See also: Filo, filó, filò, filo-, and -filo

EnglishEdit

NounEdit

filo (countable and uncountable, plural filos)

  1. Alternative spelling of phyllo

Further readingEdit

AnagramsEdit


CatalanEdit

VerbEdit

filo

  1. first-person singular present indicative form of filar

EsperantoEdit

EtymologyEdit

From Latin filius.

PronunciationEdit

  • IPA(key): [ˈfilo]
  • Audio:
    (file)
  • Rhymes: -ilo
  • Hyphenation: fi‧lo

NounEdit

filo (accusative singular filon, plural filoj, accusative plural filojn)

  1. son

HypernymsEdit

Coordinate termsEdit

Derived termsEdit


ItalianEdit

PronunciationEdit

  • IPA(key): /ˈfi.lo/
  • Rhymes: -ilo
  • Hyphenation: fì‧lo

Etymology 1Edit

From Latin fīlum (thread), from Proto-Indo-European *gʷʰiH-(s-)lo-.

NounEdit

filo m (plural fili m or (collectively or in fixed expressions) fila f)

  1. thread (for sewing, etc)
  2. yarn
  3. string (cord)
  4. cable, wire, flex
  5. blade (of grass, etc)
  6. grain (of wood)
  7. (idiomatic, in the plural) threads, strands
  8. trickle (of water)
  9. breath (of air)
  10. wisp (of smoke)
  11. edge (of blade)
  12. ray (of light)
  13. glimmer (of hope)
Usage notesEdit

The feminine plural fila is only used in the idiomatic sense threads.

Derived termsEdit
Related termsEdit

Etymology 2Edit

From Latin phylum, from Ancient Greek φῦλον (phûlon).

NounEdit

filo m (plural fili)

  1. (taxonomy) phylum (a rank in the classification of organisms, below kingdom and above class)

Etymology 3Edit

VerbEdit

filo

  1. first-person singular present indicative of filare

Further readingEdit

  • filo1 in Treccani.it – Vocabolario Treccani on line, Istituto dell'Enciclopedia Italiana
  • filo2 in Treccani.it – Vocabolario Treccani on line, Istituto dell'Enciclopedia Italiana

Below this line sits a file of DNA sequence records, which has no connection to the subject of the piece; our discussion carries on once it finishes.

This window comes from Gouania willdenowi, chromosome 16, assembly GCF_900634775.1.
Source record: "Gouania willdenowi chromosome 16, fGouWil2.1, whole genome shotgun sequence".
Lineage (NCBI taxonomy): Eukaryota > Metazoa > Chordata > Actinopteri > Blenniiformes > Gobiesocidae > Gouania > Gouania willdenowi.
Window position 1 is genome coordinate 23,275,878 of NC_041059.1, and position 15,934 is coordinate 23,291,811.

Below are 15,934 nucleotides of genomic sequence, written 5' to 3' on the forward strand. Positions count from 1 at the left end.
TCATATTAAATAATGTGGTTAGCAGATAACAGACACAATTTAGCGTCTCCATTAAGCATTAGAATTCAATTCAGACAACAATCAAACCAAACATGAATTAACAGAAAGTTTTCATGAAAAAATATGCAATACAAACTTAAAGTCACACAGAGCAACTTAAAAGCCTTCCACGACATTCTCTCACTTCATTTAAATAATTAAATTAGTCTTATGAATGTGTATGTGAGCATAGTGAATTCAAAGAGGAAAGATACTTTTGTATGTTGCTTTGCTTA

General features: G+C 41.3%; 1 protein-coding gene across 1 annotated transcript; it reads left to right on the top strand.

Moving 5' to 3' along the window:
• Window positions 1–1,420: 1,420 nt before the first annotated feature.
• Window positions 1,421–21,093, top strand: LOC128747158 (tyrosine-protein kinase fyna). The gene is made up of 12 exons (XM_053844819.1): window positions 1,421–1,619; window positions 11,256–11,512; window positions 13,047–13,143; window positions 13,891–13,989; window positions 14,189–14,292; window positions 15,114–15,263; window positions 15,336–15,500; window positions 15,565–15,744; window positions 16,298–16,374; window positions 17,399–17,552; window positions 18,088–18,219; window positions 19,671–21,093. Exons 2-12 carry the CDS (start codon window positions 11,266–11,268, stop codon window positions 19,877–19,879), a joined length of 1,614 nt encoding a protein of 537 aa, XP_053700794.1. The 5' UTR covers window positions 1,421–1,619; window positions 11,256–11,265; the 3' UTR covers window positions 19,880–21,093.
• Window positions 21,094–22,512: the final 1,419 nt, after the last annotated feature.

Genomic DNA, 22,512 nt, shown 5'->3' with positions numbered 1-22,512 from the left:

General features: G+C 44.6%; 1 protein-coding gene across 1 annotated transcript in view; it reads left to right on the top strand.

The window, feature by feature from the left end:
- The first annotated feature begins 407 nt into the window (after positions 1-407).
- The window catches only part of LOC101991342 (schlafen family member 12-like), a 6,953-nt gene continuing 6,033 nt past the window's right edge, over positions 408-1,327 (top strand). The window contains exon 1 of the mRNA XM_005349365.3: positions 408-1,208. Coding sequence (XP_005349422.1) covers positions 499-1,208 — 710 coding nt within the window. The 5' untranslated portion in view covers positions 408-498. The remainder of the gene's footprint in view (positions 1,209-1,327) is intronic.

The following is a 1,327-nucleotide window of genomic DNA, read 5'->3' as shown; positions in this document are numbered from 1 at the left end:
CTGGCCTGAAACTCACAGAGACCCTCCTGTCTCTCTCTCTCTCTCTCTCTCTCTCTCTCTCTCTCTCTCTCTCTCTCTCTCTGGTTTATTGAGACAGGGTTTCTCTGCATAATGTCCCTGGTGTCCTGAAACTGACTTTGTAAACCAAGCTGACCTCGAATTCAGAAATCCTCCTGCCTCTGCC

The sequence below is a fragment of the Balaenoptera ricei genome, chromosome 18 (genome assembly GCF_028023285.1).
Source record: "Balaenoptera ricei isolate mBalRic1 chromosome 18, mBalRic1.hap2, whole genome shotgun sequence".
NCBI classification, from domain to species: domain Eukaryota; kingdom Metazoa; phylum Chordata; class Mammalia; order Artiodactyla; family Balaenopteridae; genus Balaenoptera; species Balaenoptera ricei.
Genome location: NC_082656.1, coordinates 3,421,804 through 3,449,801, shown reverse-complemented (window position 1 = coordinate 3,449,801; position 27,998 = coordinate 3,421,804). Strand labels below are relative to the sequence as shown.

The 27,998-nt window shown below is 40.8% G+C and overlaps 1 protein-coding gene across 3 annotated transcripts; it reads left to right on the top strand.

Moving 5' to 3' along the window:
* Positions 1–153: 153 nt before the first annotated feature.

AnagramsEdit


Italiot GreekEdit

NounEdit

filo m

  1. friend

LatinEdit

NounEdit

fīlō n

  1. dative singular of fīlum
  2. ablative singular of fīlum

ReferencesEdit


PortugueseEdit

PronunciationEdit

  • IPA(key): /ˈfi.lu/, [ˈfi.lu]

NounEdit

filo m (plural filos)

  1. (taxonomy) phylum (rank below kingdom and above class)

VerbEdit

filo

  1. first-person singular (eu) present indicative of filar

SpanishEdit

PronunciationEdit

Etymology 1Edit

From Old Spanish filo, from Latin fīlum. Doublet of hilo. Although both were inherited, it is not fully certain why the two diverged and why filo, preserving the initial -f- from Old Spanish, took on the sense of "edge", while hilo maintained that of "string, thread" (in line with the original Latin meaning).

NounEdit

filo m (plural filos)

  1. edge, cutting edge (of the blade of an instrument)
  2. edge (sharp terminating border)
  3. (colloquial, dated, Colombia, El Salvador) hunger
  4. (Cuba) fold
Derived termsEdit

InterjectionEdit

filo

  1. (Chile, colloquial) whatever, I don't care
Related termsEdit

Etymology 2Edit

 
Spanish Wikipedia has an article on:
Wikipedia es

Borrowed from New Latin phylum, from Ancient Greek φῦλον (phûlon, race).

NounEdit

filo m (plural filos)

  1. (biology, taxonomy) phylum
Derived termsEdit

Further readingEdit


TurkishEdit

EtymologyEdit

From Ottoman Turkish فیلو(filo, line of battle), from Venetian filo (line), from Latin filum.

NounEdit

filo (definite accusative filoyu, plural filolar)

  1. (military, nautical) fleet; squadron, line of battle

ReferencesEdit